In these parts in June, horse training begins around 3 in the morning. The heat dictates this, and by July and August, days can begin even earlier. Even so, by sunup or shortly thereafter, everyone is sweating — the stall cleaners, the cowboys, the horses, the cattle — while overhead, the hot sun slow-crawls west.

I showed up about 5:30. A thunderstorm with high-sky lightning was sweeping in from Abilene, and soon enough, rain would pelt the metal roof of Casey Green’s arena, an hour or so west of Fort Worth. From a distance, the structure’s lighted, open sides lent it a spaceship’s diffused glow. This was the other morning, and I was 1,118 miles from home, pretty much nonstop, in my truck, pulling a trailer, looking to pick up a horse.

Some people don’t like road trips. But arguably their constant movement, especially when alone, roadsides ablur, afford some of the last freedoms left in this country. At a truck stop on the way down, I slept in my trailer alongside Peterbilts and Kenworths, their big diesels idling, ready at a moment’s notice to be throttled up and kept moving. A long time ago, I earned a living jockeying a similar rig, and the lifestyle still appeals.

Casey was working a 3-year-old when I opened a steel gate to his sand-filled arena. The impressive filly had a hock-burying, square stop, and at Casey’s direction, was tracking a calf expertly. “But we’ll see,” he said about the young horse, who will be entered later this year in the big cutting futurity in Fort Worth. “They don’t pay you to cut in June. They pay you to cut in December.”

An Indiana native, Casey left home for southern horse country the night he graduated high school, his saddle in tow. His dad, Byron, was a cutting horse trainer, and Casey had the bug. He was the 1998 National Cutting Horse Association senior youth world champion, and in the years since, as a professional, he has won a drawer full of buckles and more than $1 million in paychecks.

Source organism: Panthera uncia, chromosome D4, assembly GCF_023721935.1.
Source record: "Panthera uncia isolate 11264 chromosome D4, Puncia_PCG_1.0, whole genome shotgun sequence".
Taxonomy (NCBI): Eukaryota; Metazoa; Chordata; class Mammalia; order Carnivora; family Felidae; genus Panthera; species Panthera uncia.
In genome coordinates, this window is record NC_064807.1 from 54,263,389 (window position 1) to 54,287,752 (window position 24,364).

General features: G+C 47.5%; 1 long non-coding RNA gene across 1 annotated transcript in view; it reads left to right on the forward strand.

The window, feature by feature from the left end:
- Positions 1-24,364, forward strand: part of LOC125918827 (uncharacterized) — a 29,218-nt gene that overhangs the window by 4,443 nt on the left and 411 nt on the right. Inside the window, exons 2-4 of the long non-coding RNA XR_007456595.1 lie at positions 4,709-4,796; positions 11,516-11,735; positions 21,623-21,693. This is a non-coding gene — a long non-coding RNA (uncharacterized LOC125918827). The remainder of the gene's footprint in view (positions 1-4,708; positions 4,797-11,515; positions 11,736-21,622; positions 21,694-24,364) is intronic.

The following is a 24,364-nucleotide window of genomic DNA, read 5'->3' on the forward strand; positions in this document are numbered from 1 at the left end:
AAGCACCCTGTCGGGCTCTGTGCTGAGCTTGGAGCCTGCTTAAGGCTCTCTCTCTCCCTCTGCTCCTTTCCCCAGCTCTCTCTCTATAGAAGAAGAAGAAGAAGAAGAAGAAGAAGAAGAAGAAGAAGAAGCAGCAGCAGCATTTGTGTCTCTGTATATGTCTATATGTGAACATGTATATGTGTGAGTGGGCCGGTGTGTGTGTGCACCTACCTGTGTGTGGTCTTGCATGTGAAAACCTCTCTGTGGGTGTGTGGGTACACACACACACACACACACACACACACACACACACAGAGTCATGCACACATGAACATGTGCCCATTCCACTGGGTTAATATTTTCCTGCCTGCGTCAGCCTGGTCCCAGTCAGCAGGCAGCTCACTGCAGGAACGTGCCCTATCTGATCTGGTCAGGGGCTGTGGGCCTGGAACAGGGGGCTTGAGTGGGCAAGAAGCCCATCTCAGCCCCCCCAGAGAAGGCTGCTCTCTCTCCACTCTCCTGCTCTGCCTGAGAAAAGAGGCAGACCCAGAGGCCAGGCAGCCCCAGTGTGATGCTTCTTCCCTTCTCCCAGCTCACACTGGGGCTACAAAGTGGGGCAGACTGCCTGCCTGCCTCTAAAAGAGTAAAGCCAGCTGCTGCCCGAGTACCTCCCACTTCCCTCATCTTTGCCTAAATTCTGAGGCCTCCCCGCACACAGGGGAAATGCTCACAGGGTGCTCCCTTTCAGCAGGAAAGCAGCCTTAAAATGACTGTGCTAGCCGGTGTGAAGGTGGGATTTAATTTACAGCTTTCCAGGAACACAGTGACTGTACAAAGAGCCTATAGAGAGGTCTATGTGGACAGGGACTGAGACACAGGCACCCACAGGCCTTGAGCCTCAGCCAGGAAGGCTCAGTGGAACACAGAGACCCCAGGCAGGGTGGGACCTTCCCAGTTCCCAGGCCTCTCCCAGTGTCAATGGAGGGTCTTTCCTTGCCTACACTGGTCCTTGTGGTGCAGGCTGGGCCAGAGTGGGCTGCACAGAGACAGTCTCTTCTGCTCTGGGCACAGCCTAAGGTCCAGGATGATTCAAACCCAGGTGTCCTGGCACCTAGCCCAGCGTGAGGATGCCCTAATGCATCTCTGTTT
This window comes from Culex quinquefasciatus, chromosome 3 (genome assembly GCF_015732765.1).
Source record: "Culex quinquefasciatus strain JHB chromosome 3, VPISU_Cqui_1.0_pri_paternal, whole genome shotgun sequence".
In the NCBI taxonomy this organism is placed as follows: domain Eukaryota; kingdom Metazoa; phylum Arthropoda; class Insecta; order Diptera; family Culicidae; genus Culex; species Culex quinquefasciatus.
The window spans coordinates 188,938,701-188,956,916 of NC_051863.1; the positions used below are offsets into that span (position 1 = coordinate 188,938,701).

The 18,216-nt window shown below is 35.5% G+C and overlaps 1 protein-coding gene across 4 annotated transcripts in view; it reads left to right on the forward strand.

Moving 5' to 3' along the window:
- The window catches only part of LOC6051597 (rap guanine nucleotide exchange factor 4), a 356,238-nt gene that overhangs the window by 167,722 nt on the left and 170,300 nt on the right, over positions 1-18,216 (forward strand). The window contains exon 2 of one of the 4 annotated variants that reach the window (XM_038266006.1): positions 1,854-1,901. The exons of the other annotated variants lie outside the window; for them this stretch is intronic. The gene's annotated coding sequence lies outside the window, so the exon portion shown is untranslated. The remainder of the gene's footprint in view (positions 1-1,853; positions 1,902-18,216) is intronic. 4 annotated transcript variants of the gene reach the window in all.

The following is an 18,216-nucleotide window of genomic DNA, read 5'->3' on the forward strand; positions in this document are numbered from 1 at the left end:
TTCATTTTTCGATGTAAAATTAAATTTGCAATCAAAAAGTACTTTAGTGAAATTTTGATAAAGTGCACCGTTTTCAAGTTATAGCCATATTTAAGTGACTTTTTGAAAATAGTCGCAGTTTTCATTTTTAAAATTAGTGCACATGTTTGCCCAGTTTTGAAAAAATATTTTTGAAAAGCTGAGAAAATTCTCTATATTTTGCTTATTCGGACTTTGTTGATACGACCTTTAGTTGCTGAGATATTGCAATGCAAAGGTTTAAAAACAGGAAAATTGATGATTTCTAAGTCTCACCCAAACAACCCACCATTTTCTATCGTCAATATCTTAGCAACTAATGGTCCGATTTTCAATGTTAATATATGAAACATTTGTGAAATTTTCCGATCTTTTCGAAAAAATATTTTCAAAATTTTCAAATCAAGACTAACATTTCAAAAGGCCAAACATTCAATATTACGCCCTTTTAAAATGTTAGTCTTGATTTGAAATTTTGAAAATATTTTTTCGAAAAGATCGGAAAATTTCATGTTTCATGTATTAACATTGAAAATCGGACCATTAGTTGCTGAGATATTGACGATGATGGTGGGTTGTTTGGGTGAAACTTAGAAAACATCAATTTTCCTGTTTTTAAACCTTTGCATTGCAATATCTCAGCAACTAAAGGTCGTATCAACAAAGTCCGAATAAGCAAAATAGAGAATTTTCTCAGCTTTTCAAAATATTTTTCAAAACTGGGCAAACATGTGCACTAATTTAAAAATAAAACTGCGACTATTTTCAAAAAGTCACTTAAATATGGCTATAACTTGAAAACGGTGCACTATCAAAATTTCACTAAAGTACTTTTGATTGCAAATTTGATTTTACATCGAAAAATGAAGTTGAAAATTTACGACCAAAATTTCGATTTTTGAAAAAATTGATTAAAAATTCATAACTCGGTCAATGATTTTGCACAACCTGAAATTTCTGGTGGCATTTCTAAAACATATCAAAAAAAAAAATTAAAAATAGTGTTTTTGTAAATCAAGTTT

Thunder boomed and lightning laced the black sky as Casey dismounted the young horse. Then, taking a long pull from a tall can of Monster Energy, he swung a leg over my horse, Dude, one of 30 head he and Cole, a young cowboy assistant, would ride that morning before most Americans settled into their cubicles.

I hadn’t planned to be here. I had sold my last horse in Fort Worth in December, figuring I was parting ways for good with the loping before breakfast, the weekends away, the frustration when I didn’t pull a check. Then came May, the pastures sprouted green and the barn was quiet. Soon enough, reflected in my phone’s soft glow, I cruised horse websites at night beneath the covers, equine porn for the afflicted. “Shut it off, you nut!” my wife, Jan, would seethe if awakened. A swift kick would follow, as would grim reminders of the demented purgatory that awaits the sleep-deprived.

Yet I wasn’t about to discourage what Robert Lowell, the poet, called an attack of “pathological enthusiasm,” an enviable condition that with age grows more challenging to summon.

As clinicians remind us, over time, couches do bend more readily to our forms, and strolling mindlessly through parks with a walking stick in hand can become a day’s highlight. But actuarial tables aside, to me, throwing deep is always the better option. Give it a whirl. Go for broke. See what happens. I had machine-gunned Jan with these and other platitudes the day before while pulling out of our driveway, empty trailer behind my truck, headed for Texas.

She’d heard it all before, of course, and her eyes rolled. But she loves horses, too. “Well, OK,” she said, “let’s see what this Dude horse can do.”

Casey was on him just now, Dude, working the hard-trying sorrel gelding first on a flag, or mechanical cow, and then on the real thing. Years ago, I’d cross Texas in a semi heading from San Diego to Marietta, Ga., earning an extra $100 if I did it pretty much nonstop. I liked Texas then, and I like it now. Especially admirable are the quick hands of the state’s many good cowboys and cowgirls, Casey among them.

Born of the vaquero tradition, which itself is rooted in ancient European horsemanship, the forerunners of these modern Texas trainers were herders, or cattle-punchers. Cowboys can still be found hereabout who trade a day’s work for a day’s pay. But Casey and trainers like him are a different breed altogether. The horses they ride are more athletic and loaded with more cow savvy than ever, and their very specific training methodologies recall the complexities of biomechanical engineering. Except that while training cutting horses, problems aren’t resolved on laptops, but from saddles, at high speed, atop 1,000-pound animals.

I videotaped Casey working Dude. Then we gave the sweaty horse a bath, allowed him to drink a good long while, and loaded him along with a couple flakes of hay into my trailer.

His previous owner, who lives on Hilton Head Island, already had my money, a transaction about which Dude was altogether indifferent. He did, however, manage a whinny to the barn mates with whom he had bunked the last couple of years.

North Texas came and went, then Oklahoma, Kansas, Missouri and Iowa.

Eighteen hours after departing Casey’s ranch for points north, about 2:30 the following morning, I made a final turn for home.

With a horse soon in the barn, I couldn’t have felt better.

Throwing deep is like that. Give it a whirl. Go for broke. See what happens.